The Brilliance Abounds!

On this post ranting about Deepak Chopra, I got a comment which I decided not to publish and mock, because I’d rather excerpt the crap in a post and mock in a more public venue. You might want to read the Chopra post, but then again, if you know me from this blog, I’m sure you can guess what I had to say, and the comment is pretty tangential, so you don’t absolutely need to read the post. The comment, sitting there in my Comments Awaiting Moderation box in all its glory (like a flaming paper bag of turds), went as follows:


To the dumbass [email protected] [my edit] who wrote this article. Evolution is the most racist theory that was ever created. Why? because Darwin and all the other [email protected] who believe in Darwinism reckon that white people are the most superior form of humans on the planet. There is no denying this. I have done science at university and when i found this out i was disgusted.

Human beings were created by reptilian humanoids. Sound stupid? Read about David Icke. That makes more sense to me than saying thats blacks are a bunch of primitive animals and that the glorious white race evolved from them.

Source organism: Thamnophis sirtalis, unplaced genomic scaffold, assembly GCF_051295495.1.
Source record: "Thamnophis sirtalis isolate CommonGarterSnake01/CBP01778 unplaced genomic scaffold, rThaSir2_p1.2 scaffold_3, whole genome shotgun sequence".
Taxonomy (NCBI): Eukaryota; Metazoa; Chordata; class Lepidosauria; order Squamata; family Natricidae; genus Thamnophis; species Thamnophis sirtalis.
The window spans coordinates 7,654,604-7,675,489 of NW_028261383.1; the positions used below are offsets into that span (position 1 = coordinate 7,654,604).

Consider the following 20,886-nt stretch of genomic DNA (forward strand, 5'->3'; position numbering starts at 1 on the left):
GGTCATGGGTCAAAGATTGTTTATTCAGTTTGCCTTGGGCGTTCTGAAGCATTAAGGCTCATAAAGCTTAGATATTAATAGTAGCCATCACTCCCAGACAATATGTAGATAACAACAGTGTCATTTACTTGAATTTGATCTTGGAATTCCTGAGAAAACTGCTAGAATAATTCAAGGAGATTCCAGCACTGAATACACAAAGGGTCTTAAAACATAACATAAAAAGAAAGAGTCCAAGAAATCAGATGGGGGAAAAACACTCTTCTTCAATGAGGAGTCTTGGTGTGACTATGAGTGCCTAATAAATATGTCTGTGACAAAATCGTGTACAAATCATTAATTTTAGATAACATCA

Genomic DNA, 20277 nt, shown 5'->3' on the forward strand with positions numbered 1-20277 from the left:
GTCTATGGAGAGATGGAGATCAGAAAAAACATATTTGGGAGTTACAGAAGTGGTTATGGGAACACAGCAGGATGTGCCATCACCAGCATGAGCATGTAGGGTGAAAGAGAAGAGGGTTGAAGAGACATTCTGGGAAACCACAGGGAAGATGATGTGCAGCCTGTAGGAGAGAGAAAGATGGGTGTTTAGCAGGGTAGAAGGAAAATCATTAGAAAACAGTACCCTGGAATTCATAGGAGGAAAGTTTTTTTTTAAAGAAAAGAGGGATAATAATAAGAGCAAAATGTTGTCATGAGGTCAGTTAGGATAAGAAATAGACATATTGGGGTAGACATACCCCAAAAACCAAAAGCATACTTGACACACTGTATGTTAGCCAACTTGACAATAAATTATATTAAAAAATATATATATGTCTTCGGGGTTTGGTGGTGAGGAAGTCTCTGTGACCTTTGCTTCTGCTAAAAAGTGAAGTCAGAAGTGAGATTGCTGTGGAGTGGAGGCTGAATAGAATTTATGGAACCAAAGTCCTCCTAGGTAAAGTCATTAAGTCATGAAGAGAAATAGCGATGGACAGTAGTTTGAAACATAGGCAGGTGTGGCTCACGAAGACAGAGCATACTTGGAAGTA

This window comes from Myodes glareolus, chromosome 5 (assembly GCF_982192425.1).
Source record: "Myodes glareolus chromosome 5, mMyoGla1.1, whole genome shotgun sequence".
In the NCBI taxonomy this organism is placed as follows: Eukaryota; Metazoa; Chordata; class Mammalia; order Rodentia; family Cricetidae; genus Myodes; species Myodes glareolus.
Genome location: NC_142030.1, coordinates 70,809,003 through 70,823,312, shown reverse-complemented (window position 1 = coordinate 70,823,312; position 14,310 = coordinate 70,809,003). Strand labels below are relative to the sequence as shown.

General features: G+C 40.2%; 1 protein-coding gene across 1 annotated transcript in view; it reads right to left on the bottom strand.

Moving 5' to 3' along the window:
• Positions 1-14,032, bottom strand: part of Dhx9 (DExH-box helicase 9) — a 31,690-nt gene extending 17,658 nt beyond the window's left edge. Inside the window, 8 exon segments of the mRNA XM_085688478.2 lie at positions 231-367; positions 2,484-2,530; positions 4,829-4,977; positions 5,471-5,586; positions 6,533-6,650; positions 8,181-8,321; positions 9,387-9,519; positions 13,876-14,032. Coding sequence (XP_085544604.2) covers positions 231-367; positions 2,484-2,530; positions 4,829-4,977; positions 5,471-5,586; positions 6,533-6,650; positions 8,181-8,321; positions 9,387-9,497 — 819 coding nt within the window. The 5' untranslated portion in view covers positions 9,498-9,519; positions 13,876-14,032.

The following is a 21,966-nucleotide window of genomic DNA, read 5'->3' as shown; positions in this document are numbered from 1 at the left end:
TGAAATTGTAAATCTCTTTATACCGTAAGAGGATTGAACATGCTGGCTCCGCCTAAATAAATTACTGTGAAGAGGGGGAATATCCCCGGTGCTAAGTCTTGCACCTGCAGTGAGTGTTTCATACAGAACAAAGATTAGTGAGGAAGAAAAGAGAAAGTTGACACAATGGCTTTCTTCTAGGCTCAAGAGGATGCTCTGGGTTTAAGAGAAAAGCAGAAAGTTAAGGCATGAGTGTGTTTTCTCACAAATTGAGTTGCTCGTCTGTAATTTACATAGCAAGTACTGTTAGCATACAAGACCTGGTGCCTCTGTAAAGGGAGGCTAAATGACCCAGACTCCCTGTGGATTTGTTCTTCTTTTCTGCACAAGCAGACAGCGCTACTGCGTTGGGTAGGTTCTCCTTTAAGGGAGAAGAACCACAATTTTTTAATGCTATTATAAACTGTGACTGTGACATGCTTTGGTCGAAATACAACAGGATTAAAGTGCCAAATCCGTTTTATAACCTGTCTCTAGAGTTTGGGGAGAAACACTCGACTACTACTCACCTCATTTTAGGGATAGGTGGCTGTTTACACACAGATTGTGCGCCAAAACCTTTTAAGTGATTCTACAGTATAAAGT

From Deepak Chopra: Who Is This Idiot?, 2007/12/03 at 9:09 PM

Clearly, this commenter is a person of superior intellect. Here I am, sitting at my computer and trying to think of what to say, but you know, it strikes me that I don’t need to. This hoser mocks himself. I will throw in a link, though, full of quotes from Darwin that show his attitudes on slavery (he was against it) and criticizing other racist behaviors and policies of his time. Darwin was actually among the English liberals who repudiated Edward John Eyre for his excesses in suppressing the Morant Bay Rebellion in Jamaica. Who was against punishing Eyre, and following the Kim Il Sung-like law he created in Jamaica rendering it illegal to punish him for those same excessess? Ah, there’s a surprise: Dickens? Tennyson? Ruskin and Kingsley? Damn, why so many literary types? That’s an embarrassment.

But then, as some say of the poor, I say of bigoted dorks: the wicked shall always be with us. (The subject of Buckell’s post, not Buckell himself.) Being bookish, and SF-bookish, even, doesn’t make you good, or decent, or even particularly smart. There are many rooms in the mansion of SF, including some with poo smeared on the walls.